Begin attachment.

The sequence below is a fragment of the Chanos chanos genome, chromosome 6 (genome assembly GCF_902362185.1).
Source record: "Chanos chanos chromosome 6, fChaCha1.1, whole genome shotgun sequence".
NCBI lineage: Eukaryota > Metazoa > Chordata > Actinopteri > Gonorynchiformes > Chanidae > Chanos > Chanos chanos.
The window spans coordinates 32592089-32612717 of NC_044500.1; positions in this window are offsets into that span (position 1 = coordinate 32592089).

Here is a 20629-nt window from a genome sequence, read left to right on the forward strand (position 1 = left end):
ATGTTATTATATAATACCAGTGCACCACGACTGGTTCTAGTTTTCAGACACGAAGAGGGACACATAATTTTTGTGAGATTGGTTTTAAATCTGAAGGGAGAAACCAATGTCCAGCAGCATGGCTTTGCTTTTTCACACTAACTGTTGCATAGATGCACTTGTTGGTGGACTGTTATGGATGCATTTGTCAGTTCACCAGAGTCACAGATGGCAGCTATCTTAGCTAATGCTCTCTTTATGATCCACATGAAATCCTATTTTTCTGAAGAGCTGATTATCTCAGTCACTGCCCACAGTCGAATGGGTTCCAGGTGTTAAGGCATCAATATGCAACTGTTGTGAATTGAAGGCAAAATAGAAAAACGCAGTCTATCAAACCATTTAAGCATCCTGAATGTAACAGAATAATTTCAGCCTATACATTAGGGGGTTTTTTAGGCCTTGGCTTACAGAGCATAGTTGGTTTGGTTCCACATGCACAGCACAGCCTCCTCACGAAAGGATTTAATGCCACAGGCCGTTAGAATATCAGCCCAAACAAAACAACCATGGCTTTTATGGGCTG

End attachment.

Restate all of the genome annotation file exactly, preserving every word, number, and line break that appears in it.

The sequence below is a fragment of the Chanos chanos genome, chromosome 6 (genome assembly GCF_902362185.1).
Source record: "Chanos chanos chromosome 6, fChaCha1.1, whole genome shotgun sequence".
NCBI lineage: Eukaryota > Metazoa > Chordata > Actinopteri > Gonorynchiformes > Chanidae > Chanos > Chanos chanos.
The window spans coordinates 32592089-32612717 of NC_044500.1; positions in this window are offsets into that span (position 1 = coordinate 32592089).

Here is a 20629-nt window from a genome sequence, read left to right on the forward strand (position 1 = left end):
ATGTTATTATATAATACCAGTGCACCACGACTGGTTCTAGTTTTCAGACACGAAGAGGGACACATAATTTTTGTGAGATTGGTTTTAAATCTGAAGGGAGAAACCAATGTCCAGCAGCATGGCTTTGCTTTTTCACACTAACTGTTGCATAGATGCACTTGTTGGTGGACTGTTATGGATGCATTTGTCAGTTCACCAGAGTCACAGATGGCAGCTATCTTAGCTAATGCTCTCTTTATGATCCACATGAAATCCTATTTTTCTGAAGAGCTGATTATCTCAGTCACTGCCCACAGTCGAATGGGTTCCAGGTGTTAAGGCATCAATATGCAACTGTTGTGAATTGAAGGCAAAATAGAAAAACGCAGTCTATCAAACCATTTAAGCATCCTGAATGTAACAGAATAATTTCAGCCTATACATTAGGGGGTTTTTTAGGCCTTGGCTTACAGAGCATAGTTGGTTTGGTTCCACATGCACAGCACAGCCTCCTCACGAAAGGATTTAATGCCACAGGCCGTTAGAATATCAGCCCAAACAAAACAACCATGGCTTTTATGGGCTG